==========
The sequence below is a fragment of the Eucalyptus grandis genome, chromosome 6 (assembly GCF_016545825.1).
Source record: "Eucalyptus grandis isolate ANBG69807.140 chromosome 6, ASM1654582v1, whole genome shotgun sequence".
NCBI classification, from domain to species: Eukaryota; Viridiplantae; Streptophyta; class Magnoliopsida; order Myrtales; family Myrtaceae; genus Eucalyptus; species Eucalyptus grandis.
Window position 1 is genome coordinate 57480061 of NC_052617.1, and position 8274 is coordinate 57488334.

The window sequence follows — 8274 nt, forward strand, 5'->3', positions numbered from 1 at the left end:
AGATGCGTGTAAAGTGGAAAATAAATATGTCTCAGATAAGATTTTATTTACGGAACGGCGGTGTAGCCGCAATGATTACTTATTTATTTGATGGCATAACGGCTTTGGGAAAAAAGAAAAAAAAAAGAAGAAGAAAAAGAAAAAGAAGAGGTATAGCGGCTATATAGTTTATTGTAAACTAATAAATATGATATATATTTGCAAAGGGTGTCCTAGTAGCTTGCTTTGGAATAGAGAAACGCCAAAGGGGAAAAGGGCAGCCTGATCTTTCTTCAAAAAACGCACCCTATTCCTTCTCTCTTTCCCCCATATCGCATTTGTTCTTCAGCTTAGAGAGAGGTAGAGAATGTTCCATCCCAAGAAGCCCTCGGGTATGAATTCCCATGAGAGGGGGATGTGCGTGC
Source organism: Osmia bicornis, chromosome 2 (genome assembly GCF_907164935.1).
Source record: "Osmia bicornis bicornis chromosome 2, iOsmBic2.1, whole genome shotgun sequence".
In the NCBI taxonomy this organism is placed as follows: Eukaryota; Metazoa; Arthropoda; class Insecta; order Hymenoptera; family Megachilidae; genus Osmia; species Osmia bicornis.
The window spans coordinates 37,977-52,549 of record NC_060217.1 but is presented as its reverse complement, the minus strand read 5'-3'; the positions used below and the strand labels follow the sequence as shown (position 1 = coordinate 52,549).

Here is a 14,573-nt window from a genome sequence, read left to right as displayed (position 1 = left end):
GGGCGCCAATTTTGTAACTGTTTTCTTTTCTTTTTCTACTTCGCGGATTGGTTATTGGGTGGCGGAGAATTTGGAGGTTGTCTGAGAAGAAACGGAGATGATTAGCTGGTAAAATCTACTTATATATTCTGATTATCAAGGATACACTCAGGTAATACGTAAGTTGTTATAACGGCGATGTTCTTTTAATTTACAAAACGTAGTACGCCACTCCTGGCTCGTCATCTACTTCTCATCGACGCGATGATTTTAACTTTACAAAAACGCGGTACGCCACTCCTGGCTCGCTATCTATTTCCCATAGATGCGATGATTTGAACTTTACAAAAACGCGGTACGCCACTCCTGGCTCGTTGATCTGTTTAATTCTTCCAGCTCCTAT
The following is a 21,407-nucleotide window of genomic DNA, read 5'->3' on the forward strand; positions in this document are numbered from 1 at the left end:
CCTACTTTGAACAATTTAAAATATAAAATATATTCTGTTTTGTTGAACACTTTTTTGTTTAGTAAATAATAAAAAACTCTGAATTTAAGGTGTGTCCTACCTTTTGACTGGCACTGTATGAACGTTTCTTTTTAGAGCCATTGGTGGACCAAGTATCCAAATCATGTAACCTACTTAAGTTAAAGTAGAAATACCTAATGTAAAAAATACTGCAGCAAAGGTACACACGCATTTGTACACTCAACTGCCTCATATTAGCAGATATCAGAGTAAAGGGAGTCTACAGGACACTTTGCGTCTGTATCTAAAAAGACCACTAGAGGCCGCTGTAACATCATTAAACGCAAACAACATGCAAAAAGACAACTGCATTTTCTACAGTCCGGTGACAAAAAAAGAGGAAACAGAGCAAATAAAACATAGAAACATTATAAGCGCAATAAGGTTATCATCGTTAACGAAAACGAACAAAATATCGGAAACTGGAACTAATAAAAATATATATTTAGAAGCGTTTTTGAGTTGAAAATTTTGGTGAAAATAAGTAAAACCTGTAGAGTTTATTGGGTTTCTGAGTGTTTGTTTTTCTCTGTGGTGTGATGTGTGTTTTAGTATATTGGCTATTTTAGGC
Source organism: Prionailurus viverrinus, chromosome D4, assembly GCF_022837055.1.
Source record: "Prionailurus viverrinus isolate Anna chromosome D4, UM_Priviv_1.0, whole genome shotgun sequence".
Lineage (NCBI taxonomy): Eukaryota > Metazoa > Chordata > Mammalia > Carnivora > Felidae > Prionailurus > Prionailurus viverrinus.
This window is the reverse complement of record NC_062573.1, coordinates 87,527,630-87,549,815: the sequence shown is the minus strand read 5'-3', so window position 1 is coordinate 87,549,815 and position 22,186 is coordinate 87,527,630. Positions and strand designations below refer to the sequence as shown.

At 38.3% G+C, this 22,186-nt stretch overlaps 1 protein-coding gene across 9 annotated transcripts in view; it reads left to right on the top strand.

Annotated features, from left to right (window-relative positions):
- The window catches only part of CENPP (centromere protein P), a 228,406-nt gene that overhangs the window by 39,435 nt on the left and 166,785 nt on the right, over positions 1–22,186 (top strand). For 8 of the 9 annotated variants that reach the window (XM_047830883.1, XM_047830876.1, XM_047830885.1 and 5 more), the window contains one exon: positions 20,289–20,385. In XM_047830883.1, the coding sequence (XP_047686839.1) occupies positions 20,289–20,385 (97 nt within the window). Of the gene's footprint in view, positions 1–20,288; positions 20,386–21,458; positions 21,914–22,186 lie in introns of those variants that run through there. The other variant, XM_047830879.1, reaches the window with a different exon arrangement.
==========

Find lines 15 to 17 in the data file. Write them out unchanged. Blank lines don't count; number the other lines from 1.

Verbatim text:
Source organism: Prionailurus viverrinus, chromosome D4, assembly GCF_022837055.1.
Source record: "Prionailurus viverrinus isolate Anna chromosome D4, UM_Priviv_1.0, whole genome shotgun sequence".
Lineage (NCBI taxonomy): Eukaryota > Metazoa > Chordata > Mammalia > Carnivora > Felidae > Prionailurus > Prionailurus viverrinus.